Creating Trauma Informed Training for Campus Law Enforcement: Filler-Corn’s bill, HB 1102, requires the Department of Criminal Justice Services, in consultation with the State Council of Higher Education for Virginia and the Virginia Association of Campus Law Enforcement Administrators, to develop multidisciplinary curricula on trauma-informed sexual assault investigation. This bill ensures that campus law enforcement will treat victims of campus sexual assault with sensitivity these victims deserve.
Improving Child Care Safety: The Senate Companinon bill (SJ 63) of Filler-Corn’s bill HB 474 passed. Both bills requests the Department of Social Services to (i) review all categories of child day programs exempt from licensure, (ii) formulate recommendations regarding whether such programs should remain exempt from licensure or whether any modifications are necessary to protect the health and well-being of the children receiving care in such programs, and (iii) consult with all relevant stakeholders.
Investing in High Tech Businesses: Working with the Governor, Filler-Corn introduced HB 1100, modifying the existing research and development expenses tax credit and create a similar tax credit for businesses with related expenses in excess of $5 million for the taxable year. The bill would change the existing tax credit by extending the expiration date from January 1, 2019, to January 1, 2026; establish an alternative computation for the tax credit beginning with taxable year 2016; and increase from $6 million to $7 million the maximum amount of tax credits that may be granted. Similar bills including SB 58, which Filler-Corn served as a co-patron on, passed and have been signed by the Governor.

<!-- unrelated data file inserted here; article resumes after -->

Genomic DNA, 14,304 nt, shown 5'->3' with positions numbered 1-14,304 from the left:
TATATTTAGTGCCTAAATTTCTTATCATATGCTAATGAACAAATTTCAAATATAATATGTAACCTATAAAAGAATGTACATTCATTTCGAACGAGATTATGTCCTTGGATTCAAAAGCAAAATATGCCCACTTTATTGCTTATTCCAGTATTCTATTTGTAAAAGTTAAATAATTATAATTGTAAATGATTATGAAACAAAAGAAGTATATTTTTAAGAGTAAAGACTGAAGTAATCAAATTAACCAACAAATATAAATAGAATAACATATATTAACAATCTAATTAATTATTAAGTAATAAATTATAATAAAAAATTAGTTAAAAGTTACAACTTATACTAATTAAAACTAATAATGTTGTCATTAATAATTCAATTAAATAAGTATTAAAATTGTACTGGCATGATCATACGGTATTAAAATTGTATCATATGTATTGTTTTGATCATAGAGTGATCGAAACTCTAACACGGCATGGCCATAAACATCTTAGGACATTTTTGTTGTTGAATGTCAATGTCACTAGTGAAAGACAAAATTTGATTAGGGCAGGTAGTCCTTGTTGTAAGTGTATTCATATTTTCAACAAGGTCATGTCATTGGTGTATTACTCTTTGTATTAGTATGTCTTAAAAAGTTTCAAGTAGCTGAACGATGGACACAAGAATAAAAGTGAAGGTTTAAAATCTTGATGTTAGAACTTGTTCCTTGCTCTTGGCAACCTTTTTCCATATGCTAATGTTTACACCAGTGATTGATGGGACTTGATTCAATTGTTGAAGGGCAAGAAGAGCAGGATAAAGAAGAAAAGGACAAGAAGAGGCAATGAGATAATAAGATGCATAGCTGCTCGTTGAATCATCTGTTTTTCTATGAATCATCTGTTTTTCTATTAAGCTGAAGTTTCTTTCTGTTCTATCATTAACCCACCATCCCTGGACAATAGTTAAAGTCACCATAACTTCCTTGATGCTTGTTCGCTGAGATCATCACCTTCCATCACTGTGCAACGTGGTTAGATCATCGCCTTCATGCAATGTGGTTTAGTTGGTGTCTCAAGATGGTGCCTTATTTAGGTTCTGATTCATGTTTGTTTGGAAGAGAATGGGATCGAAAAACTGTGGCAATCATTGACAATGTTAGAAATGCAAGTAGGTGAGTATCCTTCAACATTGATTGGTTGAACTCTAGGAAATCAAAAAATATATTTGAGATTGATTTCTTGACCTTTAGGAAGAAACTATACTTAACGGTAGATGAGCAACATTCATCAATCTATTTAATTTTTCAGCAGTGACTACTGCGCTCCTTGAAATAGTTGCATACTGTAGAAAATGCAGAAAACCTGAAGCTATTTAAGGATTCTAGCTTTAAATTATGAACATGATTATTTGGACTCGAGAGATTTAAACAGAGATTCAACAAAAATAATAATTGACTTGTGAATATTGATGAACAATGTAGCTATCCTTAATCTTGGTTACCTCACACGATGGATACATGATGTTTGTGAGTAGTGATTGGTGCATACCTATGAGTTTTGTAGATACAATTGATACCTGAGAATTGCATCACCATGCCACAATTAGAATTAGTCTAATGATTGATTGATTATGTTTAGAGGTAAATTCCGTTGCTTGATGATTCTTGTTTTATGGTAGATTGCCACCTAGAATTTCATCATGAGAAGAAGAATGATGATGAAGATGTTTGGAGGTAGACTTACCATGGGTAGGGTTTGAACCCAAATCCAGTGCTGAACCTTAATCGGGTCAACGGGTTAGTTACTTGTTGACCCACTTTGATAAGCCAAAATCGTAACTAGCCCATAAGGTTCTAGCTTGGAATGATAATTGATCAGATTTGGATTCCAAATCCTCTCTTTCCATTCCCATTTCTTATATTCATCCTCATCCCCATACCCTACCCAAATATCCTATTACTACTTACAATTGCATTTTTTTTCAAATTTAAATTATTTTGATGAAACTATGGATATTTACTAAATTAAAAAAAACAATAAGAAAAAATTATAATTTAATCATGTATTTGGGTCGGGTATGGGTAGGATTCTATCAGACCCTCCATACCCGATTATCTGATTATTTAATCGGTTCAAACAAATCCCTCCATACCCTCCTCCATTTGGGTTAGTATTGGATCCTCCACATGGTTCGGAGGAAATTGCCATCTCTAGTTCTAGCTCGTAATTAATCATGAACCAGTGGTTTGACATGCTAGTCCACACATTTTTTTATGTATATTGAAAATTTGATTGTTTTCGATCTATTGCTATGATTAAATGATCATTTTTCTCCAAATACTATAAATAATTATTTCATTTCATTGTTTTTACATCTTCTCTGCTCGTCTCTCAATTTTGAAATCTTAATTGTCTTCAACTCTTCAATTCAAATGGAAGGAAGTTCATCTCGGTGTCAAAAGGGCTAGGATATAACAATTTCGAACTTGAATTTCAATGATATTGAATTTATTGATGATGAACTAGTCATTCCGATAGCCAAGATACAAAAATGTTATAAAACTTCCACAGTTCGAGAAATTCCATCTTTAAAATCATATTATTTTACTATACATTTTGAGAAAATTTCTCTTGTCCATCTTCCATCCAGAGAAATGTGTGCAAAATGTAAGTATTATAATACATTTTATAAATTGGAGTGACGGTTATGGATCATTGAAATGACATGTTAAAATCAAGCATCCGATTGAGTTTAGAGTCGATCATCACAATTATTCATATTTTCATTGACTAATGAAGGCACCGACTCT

Several of Filler-Corn’s Bills will also be studied by state commissions and committees.
Helping Virginians Have Peace of Mind: Filler-Corn’s bill, HB 473 directs the Board of Health to require that every state-licensed hospital, nursing home, and certified nursing facility establish a system for identifying end-stage and long term chronically ill patients and residents who may benefit from palliative care, helping them access treatment that is dignified, humane and appropriate. This bill is currently being studied by the Joint Commission on Health Care.
Helping College Students Save Money: Filler-Corn introduced HB 662, which would allow the State Council of Higher Education of Virginia (SCHEV) to provide grants to encourage low-cost or no-cost open educational resources. This would give college and university students the opportunity to spend less on textbook materials. This bill is currently being studied by the Joint Commission on the Future Competitiveness of Higher Education in Virginia.
“My priorities center around protecting our families, strengthening our education system, improving our quality of life in Virginia and helping our small businesses compete,” said Filler-Corn. “I know we can make Virginia an even better place to raise a family and start a business by maintaining our world-class public schools, providing safe child care, universities where our students feel secure, helping our seniors and people with disabilities and cutting red tape so we can help more businesses get off the ground.”